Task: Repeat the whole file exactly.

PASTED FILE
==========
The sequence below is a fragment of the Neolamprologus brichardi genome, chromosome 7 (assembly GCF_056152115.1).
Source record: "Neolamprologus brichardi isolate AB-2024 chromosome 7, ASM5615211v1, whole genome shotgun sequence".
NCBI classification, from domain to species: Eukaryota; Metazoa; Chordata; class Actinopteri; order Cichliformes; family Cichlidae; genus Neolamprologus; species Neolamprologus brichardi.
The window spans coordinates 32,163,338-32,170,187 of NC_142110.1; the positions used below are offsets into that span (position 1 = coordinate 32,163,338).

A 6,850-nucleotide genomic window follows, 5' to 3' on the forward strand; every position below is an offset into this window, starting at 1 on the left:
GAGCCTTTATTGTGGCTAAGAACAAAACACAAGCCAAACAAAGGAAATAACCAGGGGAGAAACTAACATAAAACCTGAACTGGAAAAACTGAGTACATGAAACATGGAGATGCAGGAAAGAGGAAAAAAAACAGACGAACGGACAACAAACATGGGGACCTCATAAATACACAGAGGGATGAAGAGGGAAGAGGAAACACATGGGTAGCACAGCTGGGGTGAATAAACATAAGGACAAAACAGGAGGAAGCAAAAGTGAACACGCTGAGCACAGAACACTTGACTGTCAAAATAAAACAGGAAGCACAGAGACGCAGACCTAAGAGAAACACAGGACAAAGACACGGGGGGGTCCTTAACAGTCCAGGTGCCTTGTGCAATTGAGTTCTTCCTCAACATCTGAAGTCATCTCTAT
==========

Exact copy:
The sequence below is a fragment of the Neolamprologus brichardi genome, chromosome 7 (assembly GCF_056152115.1).
Source record: "Neolamprologus brichardi isolate AB-2024 chromosome 7, ASM5615211v1, whole genome shotgun sequence".
NCBI classification, from domain to species: Eukaryota; Metazoa; Chordata; class Actinopteri; order Cichliformes; family Cichlidae; genus Neolamprologus; species Neolamprologus brichardi.
The window spans coordinates 32,163,338-32,170,187 of NC_142110.1; the positions used below are offsets into that span (position 1 = coordinate 32,163,338).

A 6,850-nucleotide genomic window follows, 5' to 3' on the forward strand; every position below is an offset into this window, starting at 1 on the left:
GAGCCTTTATTGTGGCTAAGAACAAAACACAAGCCAAACAAAGGAAATAACCAGGGGAGAAACTAACATAAAACCTGAACTGGAAAAACTGAGTACATGAAACATGGAGATGCAGGAAAGAGGAAAAAAAACAGACGAACGGACAACAAACATGGGGACCTCATAAATACACAGAGGGATGAAGAGGGAAGAGGAAACACATGGGTAGCACAGCTGGGGTGAATAAACATAAGGACAAAACAGGAGGAAGCAAAAGTGAACACGCTGAGCACAGAACACTTGACTGTCAAAATAAAACAGGAAGCACAGAGACGCAGACCTAAGAGAAACACAGGACAAAGACACGGGGGGGTCCTTAACAGTCCAGGTGCCTTGTGCAATTGAGTTCTTCCTCAACATCTGAAGTCATCTCTAT